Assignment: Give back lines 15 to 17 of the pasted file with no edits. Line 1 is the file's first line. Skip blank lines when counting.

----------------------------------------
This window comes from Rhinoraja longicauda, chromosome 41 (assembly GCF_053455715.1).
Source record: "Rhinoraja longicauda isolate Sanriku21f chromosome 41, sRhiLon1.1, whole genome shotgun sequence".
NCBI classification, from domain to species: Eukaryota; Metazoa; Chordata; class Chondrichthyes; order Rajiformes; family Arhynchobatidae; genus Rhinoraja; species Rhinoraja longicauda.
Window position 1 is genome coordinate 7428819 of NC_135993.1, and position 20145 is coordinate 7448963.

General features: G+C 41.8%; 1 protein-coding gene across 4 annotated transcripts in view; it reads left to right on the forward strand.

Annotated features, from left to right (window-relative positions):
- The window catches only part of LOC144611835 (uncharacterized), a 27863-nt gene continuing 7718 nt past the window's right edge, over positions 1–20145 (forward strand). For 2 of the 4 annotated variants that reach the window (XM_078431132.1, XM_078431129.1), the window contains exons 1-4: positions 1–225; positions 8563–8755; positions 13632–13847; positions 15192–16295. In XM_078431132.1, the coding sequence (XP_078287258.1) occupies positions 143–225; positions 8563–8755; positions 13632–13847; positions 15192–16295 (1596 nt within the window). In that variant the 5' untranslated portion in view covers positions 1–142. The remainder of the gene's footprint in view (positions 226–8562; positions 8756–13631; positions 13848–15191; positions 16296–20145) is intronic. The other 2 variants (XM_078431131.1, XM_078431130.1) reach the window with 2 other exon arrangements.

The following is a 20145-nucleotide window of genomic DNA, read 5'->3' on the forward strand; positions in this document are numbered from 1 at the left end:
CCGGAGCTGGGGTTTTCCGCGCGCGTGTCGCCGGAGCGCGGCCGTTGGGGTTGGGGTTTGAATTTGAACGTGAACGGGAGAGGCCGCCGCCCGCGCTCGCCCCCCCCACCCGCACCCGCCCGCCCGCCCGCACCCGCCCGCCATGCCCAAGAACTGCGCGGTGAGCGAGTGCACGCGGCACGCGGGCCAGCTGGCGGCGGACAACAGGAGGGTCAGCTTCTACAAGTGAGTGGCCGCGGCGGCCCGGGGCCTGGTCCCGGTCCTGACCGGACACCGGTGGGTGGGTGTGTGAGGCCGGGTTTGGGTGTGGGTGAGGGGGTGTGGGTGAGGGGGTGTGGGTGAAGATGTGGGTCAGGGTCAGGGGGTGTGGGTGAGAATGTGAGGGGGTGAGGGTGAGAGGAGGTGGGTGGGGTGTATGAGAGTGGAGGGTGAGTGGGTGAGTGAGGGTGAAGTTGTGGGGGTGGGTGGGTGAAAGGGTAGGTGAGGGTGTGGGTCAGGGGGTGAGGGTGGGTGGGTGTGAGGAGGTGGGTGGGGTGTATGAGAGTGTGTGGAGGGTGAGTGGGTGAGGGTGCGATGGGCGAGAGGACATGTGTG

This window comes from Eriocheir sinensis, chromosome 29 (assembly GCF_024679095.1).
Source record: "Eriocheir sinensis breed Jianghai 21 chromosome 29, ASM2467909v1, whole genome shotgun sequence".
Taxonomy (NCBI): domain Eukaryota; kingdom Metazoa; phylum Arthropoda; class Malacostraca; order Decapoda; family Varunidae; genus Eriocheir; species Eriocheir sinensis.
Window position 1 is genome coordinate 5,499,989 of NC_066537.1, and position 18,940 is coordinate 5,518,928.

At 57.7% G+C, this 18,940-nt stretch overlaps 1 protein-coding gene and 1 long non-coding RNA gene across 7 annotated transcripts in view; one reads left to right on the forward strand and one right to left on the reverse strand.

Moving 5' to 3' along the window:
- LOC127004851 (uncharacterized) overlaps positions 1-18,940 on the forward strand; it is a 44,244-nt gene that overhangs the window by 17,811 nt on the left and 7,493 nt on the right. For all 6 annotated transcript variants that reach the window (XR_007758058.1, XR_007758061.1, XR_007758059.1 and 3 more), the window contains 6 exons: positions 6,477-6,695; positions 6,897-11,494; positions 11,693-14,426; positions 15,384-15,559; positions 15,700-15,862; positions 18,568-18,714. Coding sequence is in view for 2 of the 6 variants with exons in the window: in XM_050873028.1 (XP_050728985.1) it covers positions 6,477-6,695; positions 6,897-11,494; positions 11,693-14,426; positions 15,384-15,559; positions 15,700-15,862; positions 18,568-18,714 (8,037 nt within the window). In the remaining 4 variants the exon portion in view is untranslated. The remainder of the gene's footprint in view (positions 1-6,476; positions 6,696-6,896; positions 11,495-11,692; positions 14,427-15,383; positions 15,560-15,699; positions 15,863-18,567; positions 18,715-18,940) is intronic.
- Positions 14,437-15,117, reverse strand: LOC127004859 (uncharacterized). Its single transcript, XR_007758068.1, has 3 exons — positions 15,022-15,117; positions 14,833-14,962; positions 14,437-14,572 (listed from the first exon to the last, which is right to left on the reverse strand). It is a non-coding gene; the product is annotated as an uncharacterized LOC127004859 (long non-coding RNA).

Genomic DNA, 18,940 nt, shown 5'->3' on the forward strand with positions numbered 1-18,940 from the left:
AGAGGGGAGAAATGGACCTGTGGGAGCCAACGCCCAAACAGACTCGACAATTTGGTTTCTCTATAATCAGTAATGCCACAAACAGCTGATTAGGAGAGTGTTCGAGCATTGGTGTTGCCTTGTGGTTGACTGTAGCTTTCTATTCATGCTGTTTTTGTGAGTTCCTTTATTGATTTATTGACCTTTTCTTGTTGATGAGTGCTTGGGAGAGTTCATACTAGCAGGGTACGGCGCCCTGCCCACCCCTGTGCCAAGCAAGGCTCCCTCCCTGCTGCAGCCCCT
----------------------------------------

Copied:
Moving 5' to 3' along the window:
- LOC127004851 (uncharacterized) overlaps positions 1-18,940 on the forward strand; it is a 44,244-nt gene that overhangs the window by 17,811 nt on the left and 7,493 nt on the right. For all 6 annotated transcript variants that reach the window (XR_007758058.1, XR_007758061.1, XR_007758059.1 and 3 more), the window contains 6 exons: positions 6,477-6,695; positions 6,897-11,494; positions 11,693-14,426; positions 15,384-15,559; positions 15,700-15,862; positions 18,568-18,714. Coding sequence is in view for 2 of the 6 variants with exons in the window: in XM_050873028.1 (XP_050728985.1) it covers positions 6,477-6,695; positions 6,897-11,494; positions 11,693-14,426; positions 15,384-15,559; positions 15,700-15,862; positions 18,568-18,714 (8,037 nt within the window). In the remaining 4 variants the exon portion in view is untranslated. The remainder of the gene's footprint in view (positions 1-6,476; positions 6,696-6,896; positions 11,495-11,692; positions 14,427-15,383; positions 15,560-15,699; positions 15,863-18,567; positions 18,715-18,940) is intronic.
- Positions 14,437-15,117, reverse strand: LOC127004859 (uncharacterized). Its single transcript, XR_007758068.1, has 3 exons — positions 15,022-15,117; positions 14,833-14,962; positions 14,437-14,572 (listed from the first exon to the last, which is right to left on the reverse strand). It is a non-coding gene; the product is annotated as an uncharacterized LOC127004859 (long non-coding RNA).